Many companies don't pay dividends, instead preferring to use their cash flow to buy back a lot of their own stock or reinvest back in the business. This is particularly true in the technology sector, where companies are often hesitant to pay dividends, and would rather invest for growth to stay ahead of the curve.

But Texas Instruments (NASDAQ:TXN) is a unique, hidden gem among the other technology stocks. It's a large company, with stable and growing free cash flow. The company has a unique ability to keep producing free cash flow, even in very difficult operating climates. And, Texas Instruments pays a very high dividend for its peer group.

Read on to see why Texas Instruments is a great technology pick for income investors, with a very secure dividend.

Texas Instruments isn't like most technology companies
Texas Instruments is a bit of an outlier when it comes to the technology sector. That's because it is a large, more stable company than many high-flying technology companies with questionable fundamentals and inconsistent profits. Texas Instruments has produced strong free cash flow growth for many years, even during the Great Recession of 2008-2009. Although its free cash flow fell due to lower net income, the company soon recovered thanks to the strength of its business model. Here is a layout of Texas Instruments' annual free cash flow, dating back to 2006:

2006

2007

2008

2009

2010

2011

2012

2013

$1.18bn

$3.72bn

$2.56bn

$1.89bn

$2.62bn

$2.44bn

$2.91bn

$2.97bn

Source: Company financial statements.

As you can see, Texas Instruments' free cash flow follows a pattern of gradual growth over these years. While the company's free cash flow took a dip in 2008 and 2009, the overall the pattern is clear. I'm inclined to give Texas Instruments a pass for its declining cash flow in those two years, because the entire economy was nearly brought to its knees by the financial crisis, and most companies were posting declines. Nevertheless, from 2006-2013, Texas Instruments' free cash flow increased at a 14% compound annual rate, which is very impressive growth.

Because of its solid growth year after year, Texas Instruments has reached a point of maturity and stability. With its billions in annual free cash flow, Texas Instruments buys back a lot of its stock. This creates value for shareholders, as every share retired by the company allows each remaining share to capture a higher percentage of profits and cash flow. But in addition to share repurchases, Texas Instruments is committed to paying a high dividend yield, which is another unique aspect that separates it from the typical technology stock.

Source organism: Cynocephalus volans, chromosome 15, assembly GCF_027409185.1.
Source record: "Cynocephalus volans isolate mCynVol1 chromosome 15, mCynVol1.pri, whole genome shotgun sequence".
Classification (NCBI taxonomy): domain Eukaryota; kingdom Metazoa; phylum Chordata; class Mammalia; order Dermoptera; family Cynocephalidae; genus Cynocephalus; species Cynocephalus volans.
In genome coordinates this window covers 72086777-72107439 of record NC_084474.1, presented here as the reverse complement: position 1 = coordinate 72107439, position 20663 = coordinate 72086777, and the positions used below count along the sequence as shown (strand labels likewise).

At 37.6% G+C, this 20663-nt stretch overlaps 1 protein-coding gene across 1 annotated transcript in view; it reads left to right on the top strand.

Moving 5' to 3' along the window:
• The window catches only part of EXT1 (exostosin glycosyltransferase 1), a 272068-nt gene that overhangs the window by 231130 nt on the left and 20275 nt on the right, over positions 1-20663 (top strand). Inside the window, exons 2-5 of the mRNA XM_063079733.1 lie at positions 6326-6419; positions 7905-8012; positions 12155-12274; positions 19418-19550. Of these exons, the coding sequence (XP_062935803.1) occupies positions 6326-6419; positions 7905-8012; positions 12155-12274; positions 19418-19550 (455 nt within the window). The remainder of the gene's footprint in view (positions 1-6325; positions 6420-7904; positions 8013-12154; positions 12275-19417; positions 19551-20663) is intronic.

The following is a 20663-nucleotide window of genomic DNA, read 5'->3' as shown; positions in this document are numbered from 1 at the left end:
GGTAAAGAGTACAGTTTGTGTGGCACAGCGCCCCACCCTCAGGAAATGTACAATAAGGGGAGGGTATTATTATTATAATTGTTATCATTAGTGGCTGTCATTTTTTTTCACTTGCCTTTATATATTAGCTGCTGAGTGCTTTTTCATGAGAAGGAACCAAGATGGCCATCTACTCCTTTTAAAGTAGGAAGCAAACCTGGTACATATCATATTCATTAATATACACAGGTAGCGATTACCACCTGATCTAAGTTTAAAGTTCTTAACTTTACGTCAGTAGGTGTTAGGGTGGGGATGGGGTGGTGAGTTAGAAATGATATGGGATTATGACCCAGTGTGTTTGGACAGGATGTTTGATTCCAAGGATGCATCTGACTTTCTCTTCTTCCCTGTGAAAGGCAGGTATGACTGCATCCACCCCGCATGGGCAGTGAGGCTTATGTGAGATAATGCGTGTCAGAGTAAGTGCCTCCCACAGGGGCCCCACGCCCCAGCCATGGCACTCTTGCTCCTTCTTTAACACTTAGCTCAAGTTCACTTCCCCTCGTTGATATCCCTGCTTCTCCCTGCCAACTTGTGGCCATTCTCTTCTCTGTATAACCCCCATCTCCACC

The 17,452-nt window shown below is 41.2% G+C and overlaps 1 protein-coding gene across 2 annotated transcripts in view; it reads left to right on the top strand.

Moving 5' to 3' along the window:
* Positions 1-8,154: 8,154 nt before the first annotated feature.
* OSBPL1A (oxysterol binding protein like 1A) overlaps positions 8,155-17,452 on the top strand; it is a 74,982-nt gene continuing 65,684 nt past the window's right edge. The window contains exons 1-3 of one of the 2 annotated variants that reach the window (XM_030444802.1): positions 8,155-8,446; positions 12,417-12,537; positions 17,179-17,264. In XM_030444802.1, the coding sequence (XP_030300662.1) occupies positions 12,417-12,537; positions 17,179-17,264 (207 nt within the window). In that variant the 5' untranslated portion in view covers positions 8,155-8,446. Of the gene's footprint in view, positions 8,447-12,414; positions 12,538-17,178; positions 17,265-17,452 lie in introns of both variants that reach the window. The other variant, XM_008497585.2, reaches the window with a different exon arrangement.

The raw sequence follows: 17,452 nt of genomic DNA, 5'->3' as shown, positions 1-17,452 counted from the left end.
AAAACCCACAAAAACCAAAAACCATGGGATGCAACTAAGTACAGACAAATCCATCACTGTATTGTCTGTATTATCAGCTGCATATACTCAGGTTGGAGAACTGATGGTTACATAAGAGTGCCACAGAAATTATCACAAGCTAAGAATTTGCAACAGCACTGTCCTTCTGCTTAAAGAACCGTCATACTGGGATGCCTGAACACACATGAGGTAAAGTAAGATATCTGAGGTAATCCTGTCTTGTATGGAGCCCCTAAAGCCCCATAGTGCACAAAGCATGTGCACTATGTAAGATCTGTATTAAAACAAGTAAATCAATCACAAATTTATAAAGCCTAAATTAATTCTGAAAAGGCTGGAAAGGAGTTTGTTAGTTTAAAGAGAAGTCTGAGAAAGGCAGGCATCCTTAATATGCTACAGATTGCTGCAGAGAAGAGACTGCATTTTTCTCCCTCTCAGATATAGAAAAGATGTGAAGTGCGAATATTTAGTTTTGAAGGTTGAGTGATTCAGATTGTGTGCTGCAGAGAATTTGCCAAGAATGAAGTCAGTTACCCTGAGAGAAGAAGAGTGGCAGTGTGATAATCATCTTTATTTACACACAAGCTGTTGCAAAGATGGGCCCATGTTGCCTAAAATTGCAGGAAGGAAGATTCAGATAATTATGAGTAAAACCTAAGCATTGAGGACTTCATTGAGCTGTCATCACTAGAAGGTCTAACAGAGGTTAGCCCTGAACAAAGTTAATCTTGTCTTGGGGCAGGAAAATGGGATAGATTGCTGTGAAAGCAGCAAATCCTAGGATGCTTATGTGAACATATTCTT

Texas Instruments offers a 2.6% dividend yield based on its recent stock price. The company raised its dividend by 13% earlier this year. Over the past five years, its dividend grew by 23% compounded annually. This kind of growth is a testament to its industry leadership position and commitment to increase shareholder cash returns. At 23% growth every year, your income will double every three years.

Fortunately, this high dividend growth looks sustainable. Texas Instruments only distributed about 40% of its free cash flow over the first nine months of 2014. There's plenty of room for management to expand this cash flow if it wanted to. If not, the company could reduce some of its share buybacks, which totaled $2.1 billion over the first three quarters. Or, alternatively, the company could keep its dividend payout ratio at 40% of free cash flow, and instead rely on organic free cash flow growth to fund future dividend increases. In any case, it seems that 15%-20% annual dividend growth is entirely reasonable.

A technology sector leader in dividend safety
It's easy to be skeptical about buying high-dividend technology stocks. After all, tech stocks are notoriously volatile. Many companies in the technology space do not generate consistent free cash flow, and that's especially true during recessions. And it's also true that we can never say with absolute certainty that a company's dividend is completely safe. Bad things can, and often do happen, even to once-great companies.

But Texas Instruments is a rare find. It generates more than enough free cash flow to pay its 2.6% dividend yield, and management is committed to increasing the dividend each year. As long as the fundamentals support its dividend program, Texas Instruments' dividend is secure and should grow at high rates over time. 

Bob Ciura has no position in any stocks mentioned. The Motley Fool has no position in any of the stocks mentioned. Try any of our Foolish newsletter services free for 30 days. We Fools may not all hold the same opinions, but we all believe that considering a diverse range of insights makes us better investors. The Motley Fool has a disclosure policy.